The Denning House creates a new home for the Knight-Hennessy Scholars Program at Stanford University that supports the program’s goal to build a graduate scholarship and education program that will prepare leaders in the 21st century and beyond.
Denning House is a gathering place at the center of campus, a hub for the scholars of the Knight Hennessy program. At the same time it is a place apart, a quiet refuge from the hubbub of the surrounding university. The House is meant to be a daily touchstone for scholars, a place for them to develop as leaders, a hub for interdisciplinary exchange and a home for experiences that will influence their lives.
The site, at the edge of Lake Lagunita, is an unusual one: formerly a parking lot, it is surrounded by a dense forested landscape of California oaks, more like the original landscape here than the current manicured Stanford campus.
A gently curving, sloping boardwalk leads up to the building and delivers one to a “front porch” and lobby space with a gracious shallow stair. At the summit of the stair, expansive views are revealed. A gentle sloping ceiling rises up to the left and right of the stair and up towards the lake, creating a continuous flowing space that moves from intimate to grand. The major spaces here are arrayed along a shallow arcing façade, giving onto a continuous deck along the lake.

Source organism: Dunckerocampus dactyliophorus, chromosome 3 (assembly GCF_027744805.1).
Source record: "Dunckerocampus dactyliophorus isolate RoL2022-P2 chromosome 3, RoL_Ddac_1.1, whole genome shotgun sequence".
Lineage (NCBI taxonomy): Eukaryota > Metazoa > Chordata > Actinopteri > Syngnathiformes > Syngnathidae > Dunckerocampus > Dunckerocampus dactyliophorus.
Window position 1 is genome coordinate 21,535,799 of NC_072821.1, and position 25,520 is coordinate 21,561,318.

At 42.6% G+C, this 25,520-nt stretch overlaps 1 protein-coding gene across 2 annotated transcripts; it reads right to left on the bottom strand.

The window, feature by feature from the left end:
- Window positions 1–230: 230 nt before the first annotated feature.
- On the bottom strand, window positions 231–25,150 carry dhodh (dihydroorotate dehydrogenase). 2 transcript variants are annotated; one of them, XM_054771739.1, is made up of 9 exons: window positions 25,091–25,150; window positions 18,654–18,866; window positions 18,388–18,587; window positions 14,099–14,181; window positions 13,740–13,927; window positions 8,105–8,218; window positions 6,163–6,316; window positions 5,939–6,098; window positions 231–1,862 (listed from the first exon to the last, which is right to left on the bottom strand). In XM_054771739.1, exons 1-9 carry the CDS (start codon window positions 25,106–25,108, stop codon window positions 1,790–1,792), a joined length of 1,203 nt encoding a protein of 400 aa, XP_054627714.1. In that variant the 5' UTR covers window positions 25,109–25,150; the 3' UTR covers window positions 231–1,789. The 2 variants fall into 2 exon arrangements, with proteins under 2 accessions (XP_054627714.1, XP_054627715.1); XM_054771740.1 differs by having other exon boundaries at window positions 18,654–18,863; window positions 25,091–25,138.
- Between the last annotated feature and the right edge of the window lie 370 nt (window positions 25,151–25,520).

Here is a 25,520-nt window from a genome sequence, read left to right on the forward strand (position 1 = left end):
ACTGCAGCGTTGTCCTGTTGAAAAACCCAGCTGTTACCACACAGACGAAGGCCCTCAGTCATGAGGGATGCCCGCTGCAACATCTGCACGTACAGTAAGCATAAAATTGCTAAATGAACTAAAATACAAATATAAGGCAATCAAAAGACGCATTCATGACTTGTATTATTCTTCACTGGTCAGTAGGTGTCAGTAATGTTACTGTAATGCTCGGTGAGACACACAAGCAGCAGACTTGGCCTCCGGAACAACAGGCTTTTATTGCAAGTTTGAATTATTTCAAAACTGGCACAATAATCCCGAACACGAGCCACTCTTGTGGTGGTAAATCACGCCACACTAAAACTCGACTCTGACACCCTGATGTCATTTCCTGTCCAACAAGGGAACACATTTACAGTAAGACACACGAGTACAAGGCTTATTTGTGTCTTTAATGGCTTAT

The building’s design takes advantage of this site condition by inverting the program, placing the large public spaces including dining, classroom and lounges, on the second floor, where they take full advantage of the spectacular view. These surmount the administration, conference, and back-of-house facilities on the ground floor.
Through these devices, and the use of Douglas fir wood structure and surfaces throughout the interior and cypress cladding on the exterior, the building feels like a treehouse, far removed from the campus around it, hidden in the trees but looking out at the iconic California landscape beyond, for which Stanford is famous. In this way it is a different kind of building for Stanford, but very much of its place.
Denning House reflects the Knight-Hennessy mission to effect large-scale positive impact in the world by integrating sustainable design strategies throughout the building. Nestled within a mature grove of live oak trees, the building form employs recessed footings to conserve and intensify native vegetation, restoring the habitat. A natural ventilation strategy is implemented on the upper floor to reduce the building’s carbon footprint and maximize both energy effectiveness and user-comfort. Acknowledging the site as a major bird habitat, bird-friendly glass spans across on the south-side of the building along the deck to minimize bird collisions and improve solar performance.
Classrooms, Lounges, Administration Spaces, Conference Space, Offices, Shared Public Space